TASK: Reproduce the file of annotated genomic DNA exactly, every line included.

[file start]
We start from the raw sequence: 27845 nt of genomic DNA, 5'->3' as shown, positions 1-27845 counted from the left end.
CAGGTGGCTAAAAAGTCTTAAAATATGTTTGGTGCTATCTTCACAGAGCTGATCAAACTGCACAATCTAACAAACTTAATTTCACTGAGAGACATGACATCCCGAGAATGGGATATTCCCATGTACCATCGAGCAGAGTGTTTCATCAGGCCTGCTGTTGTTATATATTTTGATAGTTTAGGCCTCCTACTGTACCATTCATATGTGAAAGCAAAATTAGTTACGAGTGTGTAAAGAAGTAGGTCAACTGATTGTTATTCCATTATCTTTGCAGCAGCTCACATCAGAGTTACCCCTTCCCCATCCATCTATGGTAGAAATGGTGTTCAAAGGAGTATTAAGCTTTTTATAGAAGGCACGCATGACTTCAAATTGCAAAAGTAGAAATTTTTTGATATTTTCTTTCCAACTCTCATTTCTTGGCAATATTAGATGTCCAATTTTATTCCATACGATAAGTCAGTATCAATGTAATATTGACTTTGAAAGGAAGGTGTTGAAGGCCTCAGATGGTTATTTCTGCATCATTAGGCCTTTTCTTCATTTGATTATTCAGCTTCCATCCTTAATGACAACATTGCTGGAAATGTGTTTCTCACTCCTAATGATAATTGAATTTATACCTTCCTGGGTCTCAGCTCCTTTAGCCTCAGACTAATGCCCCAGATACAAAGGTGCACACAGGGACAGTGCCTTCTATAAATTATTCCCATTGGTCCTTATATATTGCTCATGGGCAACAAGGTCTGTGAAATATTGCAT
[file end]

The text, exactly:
We start from the raw sequence: 27845 nt of genomic DNA, 5'->3' as shown, positions 1-27845 counted from the left end.
CAGGTGGCTAAAAAGTCTTAAAATATGTTTGGTGCTATCTTCACAGAGCTGATCAAACTGCACAATCTAACAAACTTAATTTCACTGAGAGACATGACATCCCGAGAATGGGATATTCCCATGTACCATCGAGCAGAGTGTTTCATCAGGCCTGCTGTTGTTATATATTTTGATAGTTTAGGCCTCCTACTGTACCATTCATATGTGAAAGCAAAATTAGTTACGAGTGTGTAAAGAAGTAGGTCAACTGATTGTTATTCCATTATCTTTGCAGCAGCTCACATCAGAGTTACCCCTTCCCCATCCATCTATGGTAGAAATGGTGTTCAAAGGAGTATTAAGCTTTTTATAGAAGGCACGCATGACTTCAAATTGCAAAAGTAGAAATTTTTTGATATTTTCTTTCCAACTCTCATTTCTTGGCAATATTAGATGTCCAATTTTATTCCATACGATAAGTCAGTATCAATGTAATATTGACTTTGAAAGGAAGGTGTTGAAGGCCTCAGATGGTTATTTCTGCATCATTAGGCCTTTTCTTCATTTGATTATTCAGCTTCCATCCTTAATGACAACATTGCTGGAAATGTGTTTCTCACTCCTAATGATAATTGAATTTATACCTTCCTGGGTCTCAGCTCCTTTAGCCTCAGACTAATGCCCCAGATACAAAGGTGCACACAGGGACAGTGCCTTCTATAAATTATTCCCATTGGTCCTTATATATTGCTCATGGGCAACAAGGTCTGTGAAATATTGCAT